“Klingon Commander, This is Admiral James T. Kirk. I’m alive and well on the planet surface….. I know that this will come as a pleasant surprise to you, but our ship was a victim of an “unfortunate accident”. Sorry about your crew, but as we say on Earth, ‘c’est la vie!'” Kirk – Star Trek III
In Star Trek IV in between time travelling and chasing whales, Kirk returned to Star Fleet to be demoted from Admiral to Captain, a punishment which turned into a blessing as he received a new Enterprise “A” to command.
Kirk travelled beyond the great barrier, to the centre of the galaxy in Star Trek V to ask the greatest question of all, when he met the god like creature on Shakari. “What does god need with a Starship?” Only to be met with a lightening bolt to the chest in return.
It was in Star Trek – VI that we learn that Kirk’s middle initial T stood for Tiberius, whilst he was on trial by the Klingon’s. In many ways, Kirk manages to let go of his former hates and prejudices after he had uncovered a plot which went all of the way to the top of Star Fleet Command. Triumphant only to be brought back to earth being told to report back to Spacedock for decommissioning and in true Kirk style he lifted the mood with the kind of quote only he could think of.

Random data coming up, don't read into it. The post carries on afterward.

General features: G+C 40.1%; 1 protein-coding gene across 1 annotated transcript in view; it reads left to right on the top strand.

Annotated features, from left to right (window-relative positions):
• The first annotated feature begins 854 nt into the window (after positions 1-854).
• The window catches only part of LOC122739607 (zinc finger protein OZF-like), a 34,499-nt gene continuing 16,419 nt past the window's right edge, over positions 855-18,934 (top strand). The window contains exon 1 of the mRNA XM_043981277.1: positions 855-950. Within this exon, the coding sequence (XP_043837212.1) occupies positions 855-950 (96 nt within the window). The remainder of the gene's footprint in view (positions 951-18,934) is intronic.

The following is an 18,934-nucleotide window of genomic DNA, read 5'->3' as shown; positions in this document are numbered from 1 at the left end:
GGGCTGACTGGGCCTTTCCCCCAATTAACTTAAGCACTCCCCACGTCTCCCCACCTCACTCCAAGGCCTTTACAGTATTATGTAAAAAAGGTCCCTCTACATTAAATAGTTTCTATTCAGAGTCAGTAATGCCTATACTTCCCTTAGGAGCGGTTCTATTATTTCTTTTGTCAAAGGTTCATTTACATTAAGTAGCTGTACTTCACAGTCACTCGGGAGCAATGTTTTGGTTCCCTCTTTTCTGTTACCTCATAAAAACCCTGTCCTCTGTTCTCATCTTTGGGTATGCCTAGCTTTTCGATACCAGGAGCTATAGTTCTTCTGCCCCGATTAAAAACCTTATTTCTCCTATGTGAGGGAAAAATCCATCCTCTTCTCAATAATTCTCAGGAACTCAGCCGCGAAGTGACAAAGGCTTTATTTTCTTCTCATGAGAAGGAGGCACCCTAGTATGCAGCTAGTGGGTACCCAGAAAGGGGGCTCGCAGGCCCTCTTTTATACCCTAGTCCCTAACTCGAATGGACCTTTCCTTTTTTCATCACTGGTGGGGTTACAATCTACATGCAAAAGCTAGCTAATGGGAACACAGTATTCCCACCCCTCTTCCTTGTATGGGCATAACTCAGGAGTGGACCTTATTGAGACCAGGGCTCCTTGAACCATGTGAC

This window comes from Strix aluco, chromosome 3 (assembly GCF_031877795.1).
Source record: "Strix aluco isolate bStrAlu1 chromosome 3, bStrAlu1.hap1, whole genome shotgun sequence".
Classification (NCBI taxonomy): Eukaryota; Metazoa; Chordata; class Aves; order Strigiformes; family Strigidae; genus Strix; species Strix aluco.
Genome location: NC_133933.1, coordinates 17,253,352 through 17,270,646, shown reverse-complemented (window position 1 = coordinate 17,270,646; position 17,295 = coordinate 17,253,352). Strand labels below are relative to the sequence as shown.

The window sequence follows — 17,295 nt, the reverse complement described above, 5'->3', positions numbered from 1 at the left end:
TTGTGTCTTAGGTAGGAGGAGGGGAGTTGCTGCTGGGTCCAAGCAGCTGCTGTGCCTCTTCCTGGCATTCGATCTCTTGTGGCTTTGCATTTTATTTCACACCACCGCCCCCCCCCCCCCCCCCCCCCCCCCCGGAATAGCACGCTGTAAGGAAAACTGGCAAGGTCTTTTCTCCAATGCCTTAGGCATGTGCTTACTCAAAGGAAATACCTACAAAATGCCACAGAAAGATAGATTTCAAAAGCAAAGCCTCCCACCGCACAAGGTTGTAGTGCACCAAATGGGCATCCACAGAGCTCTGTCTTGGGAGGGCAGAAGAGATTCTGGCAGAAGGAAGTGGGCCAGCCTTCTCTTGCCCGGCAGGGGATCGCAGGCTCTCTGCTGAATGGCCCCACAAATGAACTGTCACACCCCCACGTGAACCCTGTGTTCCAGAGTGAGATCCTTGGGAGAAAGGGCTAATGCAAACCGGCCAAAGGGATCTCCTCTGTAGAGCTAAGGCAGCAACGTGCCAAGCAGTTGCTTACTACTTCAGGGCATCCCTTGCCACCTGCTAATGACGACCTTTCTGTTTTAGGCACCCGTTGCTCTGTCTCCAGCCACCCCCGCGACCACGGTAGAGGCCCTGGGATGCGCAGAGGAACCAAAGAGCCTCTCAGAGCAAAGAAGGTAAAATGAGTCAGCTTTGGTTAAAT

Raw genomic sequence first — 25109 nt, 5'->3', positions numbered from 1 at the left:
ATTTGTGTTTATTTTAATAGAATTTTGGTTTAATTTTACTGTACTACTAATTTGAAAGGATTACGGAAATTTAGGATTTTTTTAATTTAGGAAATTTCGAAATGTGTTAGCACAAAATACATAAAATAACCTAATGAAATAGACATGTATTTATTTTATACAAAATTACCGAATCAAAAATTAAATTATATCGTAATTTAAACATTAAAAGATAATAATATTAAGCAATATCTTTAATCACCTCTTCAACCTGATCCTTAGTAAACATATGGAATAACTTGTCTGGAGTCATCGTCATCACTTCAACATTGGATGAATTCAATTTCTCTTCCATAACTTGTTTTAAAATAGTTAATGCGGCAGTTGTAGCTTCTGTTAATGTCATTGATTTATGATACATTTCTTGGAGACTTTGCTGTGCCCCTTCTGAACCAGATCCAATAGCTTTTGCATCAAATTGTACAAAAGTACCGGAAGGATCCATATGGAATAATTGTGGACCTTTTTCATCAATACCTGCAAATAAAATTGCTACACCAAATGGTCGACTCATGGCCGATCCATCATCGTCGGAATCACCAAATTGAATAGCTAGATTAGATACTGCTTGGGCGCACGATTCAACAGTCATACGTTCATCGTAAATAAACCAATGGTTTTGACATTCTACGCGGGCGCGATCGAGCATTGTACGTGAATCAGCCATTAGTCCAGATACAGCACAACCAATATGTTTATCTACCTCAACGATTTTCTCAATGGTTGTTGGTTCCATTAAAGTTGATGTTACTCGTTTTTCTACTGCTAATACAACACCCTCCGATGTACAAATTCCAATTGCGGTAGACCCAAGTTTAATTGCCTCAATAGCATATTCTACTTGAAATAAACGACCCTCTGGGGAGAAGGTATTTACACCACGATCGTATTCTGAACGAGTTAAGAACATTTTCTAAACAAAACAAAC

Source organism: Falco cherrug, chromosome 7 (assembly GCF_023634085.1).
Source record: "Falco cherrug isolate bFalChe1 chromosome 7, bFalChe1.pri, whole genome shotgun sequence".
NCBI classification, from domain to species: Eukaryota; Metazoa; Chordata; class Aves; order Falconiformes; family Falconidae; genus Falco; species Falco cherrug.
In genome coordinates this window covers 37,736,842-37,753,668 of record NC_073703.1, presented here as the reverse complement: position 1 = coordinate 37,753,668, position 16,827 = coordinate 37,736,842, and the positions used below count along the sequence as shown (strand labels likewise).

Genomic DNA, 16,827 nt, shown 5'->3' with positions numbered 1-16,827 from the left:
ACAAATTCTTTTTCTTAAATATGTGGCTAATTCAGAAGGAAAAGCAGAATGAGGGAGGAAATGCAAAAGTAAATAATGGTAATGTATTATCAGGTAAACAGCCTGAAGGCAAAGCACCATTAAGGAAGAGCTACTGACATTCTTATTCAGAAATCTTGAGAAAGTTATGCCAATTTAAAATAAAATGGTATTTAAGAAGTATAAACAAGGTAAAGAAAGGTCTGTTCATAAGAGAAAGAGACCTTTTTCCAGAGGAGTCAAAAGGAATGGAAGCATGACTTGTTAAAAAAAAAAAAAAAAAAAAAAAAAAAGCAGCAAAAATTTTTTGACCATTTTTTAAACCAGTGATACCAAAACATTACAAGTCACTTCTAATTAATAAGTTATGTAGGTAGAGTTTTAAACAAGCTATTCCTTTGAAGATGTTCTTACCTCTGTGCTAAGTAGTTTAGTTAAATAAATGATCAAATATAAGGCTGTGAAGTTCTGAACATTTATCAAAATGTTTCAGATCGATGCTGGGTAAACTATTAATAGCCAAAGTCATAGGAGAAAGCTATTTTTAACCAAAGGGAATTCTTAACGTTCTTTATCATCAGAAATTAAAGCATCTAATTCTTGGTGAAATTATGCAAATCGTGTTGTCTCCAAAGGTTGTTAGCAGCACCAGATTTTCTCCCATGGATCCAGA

Uhura : “Captain, Starfleet orders us to return to Spacedock… to be…… decommisioned!”
Spock : “If I were Human, my response would be…. GOTO HELL! If I were human!”
Kirk : (After some thought) “Second Star to the left, and on till morning…!”
In Star Trek VII – Generations – 1994 had Kirk recently retired from Starfleet, but true to form not for long as a routine tour round the newly commisioned Enterprise “B” ended up in Kirk being seemingly killed whilst saving the ship from an energy rift. Infact Kirk was transported into the “Nexus”, where he could live out his wildest fantasies forever. When Picard came knocking, Kirk was unsure what to make of this Captain of the future as he was the polar opposite of Kirk in every measure. They did however find enough common ground in the fact both were successful Captain’s of the Enterprise, for Picard to persuade Kirk to step once more into the breech. Kirk was to take one last shake of the dice, to help him defeat the evil Dr Soren.